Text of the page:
*Semi-Supervised Sparse Coding*

Big dataset with small amount of labeled samples – what to do? Use unlabeled samples for sparse representation. And train labeled samples in sparse representation.

http://arxiv.org/abs/1311.6834

From the same author, similar theme – Cross-Domain Sparse Coding

Two domain training – use cross domain data representation to map all the samples from both source and target domains to a data representation space with a common distribution across domains.

http://arxiv.org/abs/1311.7080

*Robust Low-rank Tensor Recovery: Models and Algorithms*

More of tensor decomposition with trace norm

http://arxiv.org/abs/1311.6182

*Complexity of Inexact Proximal Newton methods*

Application of Proximal Newton (BFGS) to subset of coordinates each step – active set coordinate descent.

http://arxiv.org/pdf/1311.6547

*Computational Complexity of Smooth Differential Equations*

Polynomial-memory complexity of ordinary differential equations.

http://arxiv.org/abs/1311.5414

**–arxiv (2)–**

**Deep Learning**

*Visualizing and Understanding Convolutional Neural Networks*

This is exploration of Alex Krizhevsky’s ConvNet

( https://code.google.com/p/cuda-convnet/ )

using “deconvnet” approach – using deconvolution on output of each layer and visualizing it. Results looks interesting – strting from level 3 it’s something like thersholded edge enchantment, or sketch. Also there are evidences supporting “learn once use everywhere” approach – convnet trained on ImageNet is also effective on other datasets

http://arxiv.org/abs/1311.2901

*Unsupervised Learning of Invariant Representations in Hierarchical Architectures*

Another paper on why and how deep learning works.

Attempt to build theoretical framework for invariant features in deep learning. Interesting result – Gabor wavelets are optimal filters for simultaneous scale and translation invariance. Relations to sparsity and scattering transform

http://arxiv.org/abs/1311.4158

**Computer Vision**

*An Experimental Comparison of Trust Region and Level Sets*

Trust regions method for energy-based segmentation.

Trust region is one of the most important tools in optimization, especially non-convex.

http://en.wikipedia.org/wiki/Trust_region

http://arxiv.org/abs/1311.2102

*Blind Deconvolution with Re-weighted Sparsity Promotion*

Using reweighted L2 norm for sparsity in blind deconvolution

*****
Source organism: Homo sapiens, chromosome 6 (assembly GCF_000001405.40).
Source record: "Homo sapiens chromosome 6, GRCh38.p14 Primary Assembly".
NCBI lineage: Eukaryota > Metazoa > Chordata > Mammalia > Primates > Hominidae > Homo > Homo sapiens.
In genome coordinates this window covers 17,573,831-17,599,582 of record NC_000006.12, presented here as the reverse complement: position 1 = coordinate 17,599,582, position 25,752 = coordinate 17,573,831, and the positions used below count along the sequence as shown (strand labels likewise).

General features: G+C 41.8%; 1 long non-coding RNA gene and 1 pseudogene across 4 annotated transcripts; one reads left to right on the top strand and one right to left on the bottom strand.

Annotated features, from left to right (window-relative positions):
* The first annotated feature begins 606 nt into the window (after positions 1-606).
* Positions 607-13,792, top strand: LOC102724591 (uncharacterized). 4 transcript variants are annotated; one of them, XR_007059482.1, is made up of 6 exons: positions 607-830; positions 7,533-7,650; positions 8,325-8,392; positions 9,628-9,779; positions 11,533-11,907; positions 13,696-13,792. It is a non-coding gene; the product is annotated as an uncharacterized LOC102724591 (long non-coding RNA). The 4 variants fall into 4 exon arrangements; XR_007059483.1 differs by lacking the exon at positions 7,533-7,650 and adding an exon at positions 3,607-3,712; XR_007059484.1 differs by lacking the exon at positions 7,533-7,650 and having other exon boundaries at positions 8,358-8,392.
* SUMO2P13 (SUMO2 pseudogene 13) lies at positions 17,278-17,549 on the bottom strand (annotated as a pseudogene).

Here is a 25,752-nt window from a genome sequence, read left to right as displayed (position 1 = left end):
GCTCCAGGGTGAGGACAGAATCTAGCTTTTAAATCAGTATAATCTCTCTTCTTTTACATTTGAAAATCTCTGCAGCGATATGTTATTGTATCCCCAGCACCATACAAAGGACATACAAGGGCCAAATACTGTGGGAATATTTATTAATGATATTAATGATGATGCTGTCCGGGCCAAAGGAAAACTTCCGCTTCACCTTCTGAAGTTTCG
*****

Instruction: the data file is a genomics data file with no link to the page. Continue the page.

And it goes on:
http://arxiv.org/abs/1311.4029

**Optimization**

*Online universal gradient methods*

about Nesterov’s universal gradient method (

http://www.optimization-online.org/DB_FILE/2013/04/3833.pdf )

It use Bregman distance and related to ADMM.

The paper is application of universal gradient method to online learning and give bound on regret function.

http://arxiv.org/abs/1311.3832

**CS**

*A Component Lasso*

Approximate covariance matrix with block-diagonal matrix and apply Lasso to each block separately

http://arxiv.org/abs/1311.4472

_FuSSO: Functional Shrinkage and Selection Operator

Lasso in functional space with some orthogonal basis_

http://arxiv.org/abs/1311.2234

*Non-Convex Compressed Sensing Using Partial Support Information*

More of Lp norm for sparse recovery. Reweighted this time.

http://arxiv.org/abs/1311.3773

**–arxiv (1)–**

**Optimization, CS**

Scalable Frames and Convex Geometry

Frame theory is a basis(pun intended) of wavelets theory, compressed sening and overcomplete dictionaries in ML

http://en.wikipedia.org/wiki/Frame_of_a_vector_space

Here is a discussion how to make “tight frame”

http://en.wikipedia.org/wiki/Frame_of_a_vector_space#Tight_frames

from an ordinary frame by scaling *m* of its components

Interesting geometric insight provided – to do it *m*components of frame should make “blunt cone”

http://en.wikipedia.org/wiki/Convex_cone#Blunt_and_pointed_cones

http://arxiv.org/abs/1310.8107

Learning Sparsely Used Overcomplete Dictionaries via Alternating Minimization

Some bounds for convergence of dictionary learning. Converge id initial error is O(1/s^2), s- sparcity level

http://arxiv.org/abs/1310.7991

**Robust estimators**

Robustness of ℓ1 minimization against sparse outliers and its implications in Statistics and Signal Recovery

This is another exploration of L1 estimator. It happens (contrary to common sense) that L1 is not especially robust from “breakdown point” point of view if there is no constraint of noise. However it practical usefulness can be explained that it’s very robust to sparse noise

http://arxiv.org/abs/1310.7637

**Numerical**

Local Fourier Analysis of Multigrid Methods with Polynomial Smoothers and Aggressive coarsening

Overrelaxaction with Chebyshev weights on the fine grid, with convergence analysis.

http://arxiv.org/abs/1310.8385

## Finds in arxiv, october

This is duplication of my ongoing G+ series of post on interesting for me papers in arxiv. Older posts are not here but in my G+ thread.

Finds in #arxiv :

*Optimization, numerical & convex, ML*

The Linearized Bregman Method via Split Feasibility Problems: Analysis and Generalizations